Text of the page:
When the Law Does Not Empower People with Disabilities to Make Decisions About Their Lives

by Lauren Blair

One of the most fundamental human rights is the ability to make decisions regarding one’s own life. Yet for many people with disabilities, this right is not fully recognized by the governments or courts of law that preside over the communities in which they live.

The “right to legal capacity” is when a government recognizes a person’s ability to make decisions about various aspects of his or her life, including finances, property ownership, employment, marriage, parenthood, voting, and seeking justice in instances of abuse. Without these rights, there is little to prevent someone from taking advantage of another person.

In Kenya and many other low-income countries where Kupenda works, it is not uncommon to find many people with disabilities who have been neglected their right to legal capacity by their caregivers or government.

According to the Mental Disability Advocacy Centre (MDAC)’s 2014 report on a survey of Kenyan residents:

“…three quarters of [Kenyan] people with disabilities interviewed reported being denied the right to make decisions affecting their life. ”

~ Mental Disability Advocacy Centre

Support Over Substitution

The need for people with disabilities to have the right to legal capacity is reflected in the United Nation’s Convention on the Rights of Persons with Disabilities (CRPD), which recommends replacing the historical practice of substituted decision making (where people with disabilities cannot make decisions for themselves) with supported decision making (where people with disabilities can choose supporters to aid them in the decision-making process).

While numerous countries like Kenya have created legislation to adopt the recommendations of the CRPD, it is still far from fully implemented or enforced. For example, current legislation often fails to inform people with disabilities about how to access supported decision making. Many legislative systems also neglect to require that representatives for people with disabilities consider the will of those they represent.

The Role of Stigma

Negative beliefs about disability within the community also limit the use of supported decision making. Another part of the MDAC’s report states:

“People with disabilities remain vulnerable to discrimination and inequality despite their legal recognition as persons before the law. …the Kenyan government currently acknowledges that ‘disability-based discrimination is entrenched in stereotypes prevailing in Kenyan societies, which portray people with disabilities as burdens and curses, and sometimes lead to families hiding such person.’”

The Most Vulnerable

The denial ofthese rightsis even more prevalent amongwomen and children with disabilities. According to Kanter and Koiyiet’s research cited in Disability and Social Justice in Kenya:

“…in Kenya and elsewhere, women with a diagnosis of mental illness or intellectual disability are denied legal capacity. Without legal capacity, a woman is not considered a person under the law and cannot pursue her legal rights.”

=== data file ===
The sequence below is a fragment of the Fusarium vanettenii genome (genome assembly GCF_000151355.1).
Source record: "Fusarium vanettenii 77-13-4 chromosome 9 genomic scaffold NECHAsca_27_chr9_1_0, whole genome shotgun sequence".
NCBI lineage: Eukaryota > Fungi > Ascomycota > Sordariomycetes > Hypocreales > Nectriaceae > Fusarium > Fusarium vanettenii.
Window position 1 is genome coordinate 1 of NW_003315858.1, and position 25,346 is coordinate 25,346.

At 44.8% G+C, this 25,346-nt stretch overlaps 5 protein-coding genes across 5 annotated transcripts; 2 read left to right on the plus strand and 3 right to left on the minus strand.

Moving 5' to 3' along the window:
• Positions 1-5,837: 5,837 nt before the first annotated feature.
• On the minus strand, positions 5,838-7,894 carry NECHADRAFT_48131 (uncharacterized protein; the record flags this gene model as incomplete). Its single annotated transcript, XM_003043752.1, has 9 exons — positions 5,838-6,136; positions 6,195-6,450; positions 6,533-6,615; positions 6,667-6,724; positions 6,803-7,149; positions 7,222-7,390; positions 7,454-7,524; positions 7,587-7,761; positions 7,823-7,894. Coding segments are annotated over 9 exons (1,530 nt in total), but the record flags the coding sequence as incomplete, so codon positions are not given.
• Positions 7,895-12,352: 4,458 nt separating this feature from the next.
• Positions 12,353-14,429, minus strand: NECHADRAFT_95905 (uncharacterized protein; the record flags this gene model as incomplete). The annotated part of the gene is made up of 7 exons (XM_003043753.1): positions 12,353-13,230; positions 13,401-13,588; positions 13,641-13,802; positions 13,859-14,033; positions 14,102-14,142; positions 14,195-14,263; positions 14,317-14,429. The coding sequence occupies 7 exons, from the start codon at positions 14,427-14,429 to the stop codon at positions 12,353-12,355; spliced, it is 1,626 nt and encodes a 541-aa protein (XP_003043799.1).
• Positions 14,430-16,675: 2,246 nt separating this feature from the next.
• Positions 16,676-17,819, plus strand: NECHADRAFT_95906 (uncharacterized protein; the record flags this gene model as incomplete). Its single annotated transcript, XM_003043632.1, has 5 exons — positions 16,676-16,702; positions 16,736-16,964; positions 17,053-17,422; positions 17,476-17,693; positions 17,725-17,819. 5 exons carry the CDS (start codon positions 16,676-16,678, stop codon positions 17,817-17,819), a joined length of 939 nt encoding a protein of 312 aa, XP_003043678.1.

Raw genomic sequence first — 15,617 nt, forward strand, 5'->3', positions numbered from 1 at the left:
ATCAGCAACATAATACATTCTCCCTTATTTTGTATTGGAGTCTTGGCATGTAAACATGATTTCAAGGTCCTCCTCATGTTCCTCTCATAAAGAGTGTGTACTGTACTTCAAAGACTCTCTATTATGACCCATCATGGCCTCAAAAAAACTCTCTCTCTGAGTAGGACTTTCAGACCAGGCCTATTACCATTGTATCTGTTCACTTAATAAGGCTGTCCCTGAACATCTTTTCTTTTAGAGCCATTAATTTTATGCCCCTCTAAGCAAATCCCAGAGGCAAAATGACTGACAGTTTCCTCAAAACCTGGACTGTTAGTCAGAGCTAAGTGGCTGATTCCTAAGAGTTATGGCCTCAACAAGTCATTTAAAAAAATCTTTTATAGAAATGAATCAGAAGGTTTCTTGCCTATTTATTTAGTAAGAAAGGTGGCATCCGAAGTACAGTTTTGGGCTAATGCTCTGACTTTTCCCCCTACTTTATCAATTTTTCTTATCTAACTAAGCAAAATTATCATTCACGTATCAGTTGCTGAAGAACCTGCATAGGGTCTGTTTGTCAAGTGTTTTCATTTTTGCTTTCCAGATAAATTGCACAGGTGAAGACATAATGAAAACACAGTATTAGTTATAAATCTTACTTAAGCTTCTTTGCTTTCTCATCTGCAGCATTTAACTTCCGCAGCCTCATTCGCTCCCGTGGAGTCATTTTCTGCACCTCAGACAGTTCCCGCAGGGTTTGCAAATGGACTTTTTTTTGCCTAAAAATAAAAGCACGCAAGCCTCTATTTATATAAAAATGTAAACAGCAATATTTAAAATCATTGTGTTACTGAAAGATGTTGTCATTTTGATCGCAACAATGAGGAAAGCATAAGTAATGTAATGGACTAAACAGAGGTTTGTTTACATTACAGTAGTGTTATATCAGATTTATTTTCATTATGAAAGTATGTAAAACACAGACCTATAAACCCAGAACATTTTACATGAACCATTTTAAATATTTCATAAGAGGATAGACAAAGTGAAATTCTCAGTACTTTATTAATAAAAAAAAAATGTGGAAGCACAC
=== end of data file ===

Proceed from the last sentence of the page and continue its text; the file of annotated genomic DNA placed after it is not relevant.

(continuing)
Children with disabilities also experience this type of discrimination. According to The Children’s Act of Kenya, a family member orcaretakermayassume guardianship over a youth with a disability after he or she turns 18 years old. However, the Act does notspecify how the youth provides consent to such an arrangement or what to do if he or she refuses to provide consent.

Kupenda’s Legal Support Efforts

In response to these conditions, Kupenda works to help children with disabilities and their caregivers access their full human rights. Some of our recent efforts to support this work include:

  • Hiring a skilled lawyer with a degree in International Human Rights and International Law and Policy to serve as our Child Protection Officer in Kenya

 

  • Counseling families about the legal rights of people with disabilities and their parents and caregivers

 

  • Training community leaders about the legal rights of families impacted by disability and how to support them in accessing these rights

 

  • Hosting stigma-reduction workshops to educate families and community leaders about disability definitions, causes, and interventions, including where to refer people with disabilities for support

 

  • Helping people with disabilities provide feedback and recommendations to government leaders when they develop disability-related legislation

 

  • Supporting people with disabilities in obtaining their birth certificates or ID cards,which enable them to access public schools, health facilities, and other government-provided services

 

  • Providing economic empowerment opportunities to help people with disabilities and their caregivers develop professional skills and improve their autonomy and quality of life

 

These efforts not only help people with disabilities and their caregivers learn their rights but also enable them to understand when their rights are being violated and how to defend themselves. With these tools, more people with disabilities are now making decisions about their lives in a way that is increasingly being recognized by the law–not only in legislation but in everyday practice.

 


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Lauren Blair


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